Exploring Flexible Automation in Retail and eCommerce

February 17, 2023 by Stephanie Leonida

What are the benefits of flexible automation in production, and how are retail and eCommerce businesses implementing this type of automation in their operations?

In this article, we will explore three types of automation: fixed, programmable, and flexible, and take a look at some of the ways flexible automation is being used in retail and eCommerce.

Magazino's TORU robot

Magazino’s TORU robot. Image used courtesy of Magazino


Types of Automation in Production

Fixed, programmable, and flexible automation are the three main types of production systems designed for certain needs in various industrial sectors. This section defines these automation types in production.


Fixed Automation

Fixed automation uses machinery and equipment that are set up in a specific way to cater to the production of a particular product. Programmed instructions are pre-configured in the physical parts of machinery, such as gears, cams, wiring, and other hardware. The fixed nature of machinery, processing, or assembly operations means it is difficult to switch between making different products. Fixed automation is suitable for large-scale, bulk production of products. This type of automation provides manufacturers with high production rates and incurs a high initial investment.


Programmable Automation

With programmable automation, products are typically produced in batches (between several dozen to a few thousand units at a time). Equipment changeover and reprogramming can lead to unwanted downtime before the production run for a new product batch. 


Flexible Automation

Flexible automation is a term used to refer to the use of automated systems that adapt to changing conditions to produce a desired outcome. Operators can reprogram production machinery offline from a central computer terminal to rapidly change over equipment for each new production batch. Flexible automation can reduce costs, increase productivity, and improve product quality by eliminating manual processes.


Flexible Automation for Operation 

Implementing flexible automation in eCommerce and warehousing is helping businesses improve productivity and save on labor costs. This technology allows for automated processes to be tailored to specific tasks. This can include anything from robotic arms that pick items off shelves to automated sorting systems that can quickly sort products into various categories. It also better enables companies to manage their inventory levels and order fulfillment times. In addition, this technology can help reduce labor costs while increasing productivity.

Below, we'll look at a couple of examples of flexible automation being used in eCommerce and retail.


Berkshire Grey Partners with Locus Robotics

Recently, a developer of robotic and artificial intelligence solutions, Berkshire Greyannounced its partnership with AMR manufacturer Locus Robotics. The duo teamed up to create a flexible automation solution for tackling eCommerce businesses' ongoing labor shortages.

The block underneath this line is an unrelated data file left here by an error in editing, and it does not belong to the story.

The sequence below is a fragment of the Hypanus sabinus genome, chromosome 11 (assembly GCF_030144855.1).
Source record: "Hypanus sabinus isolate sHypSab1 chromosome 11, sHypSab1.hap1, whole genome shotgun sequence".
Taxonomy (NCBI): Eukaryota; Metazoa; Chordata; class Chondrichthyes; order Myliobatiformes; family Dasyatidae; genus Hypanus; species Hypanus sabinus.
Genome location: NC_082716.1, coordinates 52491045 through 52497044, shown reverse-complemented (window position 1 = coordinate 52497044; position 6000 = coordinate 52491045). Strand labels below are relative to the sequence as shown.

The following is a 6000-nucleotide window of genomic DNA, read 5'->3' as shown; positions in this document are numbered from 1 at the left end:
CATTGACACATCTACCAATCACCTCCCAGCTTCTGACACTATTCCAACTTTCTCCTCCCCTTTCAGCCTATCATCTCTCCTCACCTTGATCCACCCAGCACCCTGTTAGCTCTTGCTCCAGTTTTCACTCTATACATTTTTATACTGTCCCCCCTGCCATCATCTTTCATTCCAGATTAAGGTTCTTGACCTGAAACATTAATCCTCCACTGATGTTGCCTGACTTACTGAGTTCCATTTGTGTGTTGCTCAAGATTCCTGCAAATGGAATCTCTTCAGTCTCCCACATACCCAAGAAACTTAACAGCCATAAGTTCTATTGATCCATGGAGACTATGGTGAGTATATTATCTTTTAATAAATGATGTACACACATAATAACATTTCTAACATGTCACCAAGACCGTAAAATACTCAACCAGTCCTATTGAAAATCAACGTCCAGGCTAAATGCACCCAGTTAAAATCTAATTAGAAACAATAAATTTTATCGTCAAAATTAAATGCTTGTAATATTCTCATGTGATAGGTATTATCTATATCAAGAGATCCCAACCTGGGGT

The Locus Origin AMR

The Locus Origin AMR. Image used courtesy of Locus Robotics


The solution combines Locus Origin and Locus Vector bots with the Robotic Shuttle Put Wall (BG RSPWi). According to Berkshire Grey, its BG RSPWi increases the throughput of sorting customer orders by 300%. The company also says the bot improves pick rates by 33%. Bots like the BG RSPWi can help retail and eCommerce customers save on labor costs and speed up the order fulfillment process. The BG RSPWi integrates into existing operations and fulfillment processes without disruption.

The Locus Origin AMR is designed to help customers achieve high-volume order fulfillment. The 36 kg payload AMR features an integrated scanner, flexible configuration, a tablet-accessible user interface, a patented tote array, and an accessory port. Through the onboard interface, employees can access multiple languages and carry out tasks with an optional gamification mode. 

Locus Origin bots direct employees to choose the appropriate container for picking items. Following this step, the bot travels to the pick location via the most efficient route to meet another employee. The bots work with other bots and human workers to minimize wasted time walking around the warehouse. With omnidirectional mobility, a strong structural framework, and a modest form factor, the Locus Vector AMR is ideally suited to an array of material handling tasks.


Magazino’s TORU Robot

In another recent announcement, eCommerce company Schuurman Schoenen selected Magazino's TORU robot to help implement flexible automation for picking shoeboxes. Magazino develops and manufactures smart mobile robotics solutions for the intralogistics industry. 


A demonstration of the capabilities of Magazino’s TORU robot at a warehouse operated by LLOYD Shoes. Video used courtesy of Magazino 


Like the Locus bots, TORU uses an intelligent vision system (with 2D and 3D cameras) to pick shelved products and detect the presence of empty shelving. The TORU bot uses a telescoping tower with an above-ground operating range of 8 to 250 cm. It can pick up, lift, and reposition boxes of up to 5.8 kg in weight and uses WiFi to connect to the warehouse management system.


A Focus on Flexibility

Versatility is often essential in the manufacturing process, especially in retail and eCommerce, where a company may need to increase/decrease production at any given time or re-task equipment within a short time. With the use of flexible automation, companies aim for flexible and efficient operation while providing customers with a seamless shopping experience. With flexible automation, companies can focus on efficient operation for faster shipping times, quicker turnarounds, and a seamless shopping experience.